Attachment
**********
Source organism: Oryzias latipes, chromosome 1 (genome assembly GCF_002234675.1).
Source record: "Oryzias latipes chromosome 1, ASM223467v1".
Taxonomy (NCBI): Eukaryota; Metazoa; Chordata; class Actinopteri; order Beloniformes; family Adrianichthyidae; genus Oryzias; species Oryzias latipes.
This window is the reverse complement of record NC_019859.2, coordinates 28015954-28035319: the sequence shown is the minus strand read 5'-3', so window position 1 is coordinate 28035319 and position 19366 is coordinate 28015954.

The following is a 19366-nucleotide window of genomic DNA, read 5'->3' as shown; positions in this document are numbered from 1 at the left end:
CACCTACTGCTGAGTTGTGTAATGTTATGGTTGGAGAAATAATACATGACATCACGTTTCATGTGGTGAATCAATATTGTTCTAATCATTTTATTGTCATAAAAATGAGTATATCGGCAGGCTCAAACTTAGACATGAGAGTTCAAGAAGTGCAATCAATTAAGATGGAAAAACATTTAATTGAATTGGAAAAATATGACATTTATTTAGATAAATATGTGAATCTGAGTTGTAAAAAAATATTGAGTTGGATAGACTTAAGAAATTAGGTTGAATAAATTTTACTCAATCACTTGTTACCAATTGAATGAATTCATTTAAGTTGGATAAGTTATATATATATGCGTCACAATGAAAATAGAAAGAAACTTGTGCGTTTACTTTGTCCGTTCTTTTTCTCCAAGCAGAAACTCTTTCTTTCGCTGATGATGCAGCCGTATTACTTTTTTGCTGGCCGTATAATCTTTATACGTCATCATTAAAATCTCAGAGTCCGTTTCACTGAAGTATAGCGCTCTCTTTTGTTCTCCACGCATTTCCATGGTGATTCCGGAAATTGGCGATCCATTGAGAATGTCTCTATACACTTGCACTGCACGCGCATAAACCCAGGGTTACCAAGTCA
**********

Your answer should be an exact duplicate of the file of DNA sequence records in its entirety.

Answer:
Source organism: Oryzias latipes, chromosome 1 (genome assembly GCF_002234675.1).
Source record: "Oryzias latipes chromosome 1, ASM223467v1".
Taxonomy (NCBI): Eukaryota; Metazoa; Chordata; class Actinopteri; order Beloniformes; family Adrianichthyidae; genus Oryzias; species Oryzias latipes.
This window is the reverse complement of record NC_019859.2, coordinates 28015954-28035319: the sequence shown is the minus strand read 5'-3', so window position 1 is coordinate 28035319 and position 19366 is coordinate 28015954.

The following is a 19366-nucleotide window of genomic DNA, read 5'->3' as shown; positions in this document are numbered from 1 at the left end:
CACCTACTGCTGAGTTGTGTAATGTTATGGTTGGAGAAATAATACATGACATCACGTTTCATGTGGTGAATCAATATTGTTCTAATCATTTTATTGTCATAAAAATGAGTATATCGGCAGGCTCAAACTTAGACATGAGAGTTCAAGAAGTGCAATCAATTAAGATGGAAAAACATTTAATTGAATTGGAAAAATATGACATTTATTTAGATAAATATGTGAATCTGAGTTGTAAAAAAATATTGAGTTGGATAGACTTAAGAAATTAGGTTGAATAAATTTTACTCAATCACTTGTTACCAATTGAATGAATTCATTTAAGTTGGATAAGTTATATATATATGCGTCACAATGAAAATAGAAAGAAACTTGTGCGTTTACTTTGTCCGTTCTTTTTCTCCAAGCAGAAACTCTTTCTTTCGCTGATGATGCAGCCGTATTACTTTTTTGCTGGCCGTATAATCTTTATACGTCATCATTAAAATCTCAGAGTCCGTTTCACTGAAGTATAGCGCTCTCTTTTGTTCTCCACGCATTTCCATGGTGATTCCGGAAATTGGCGATCCATTGAGAATGTCTCTATACACTTGCACTGCACGCGCATAAACCCAGGGTTACCAAGTCA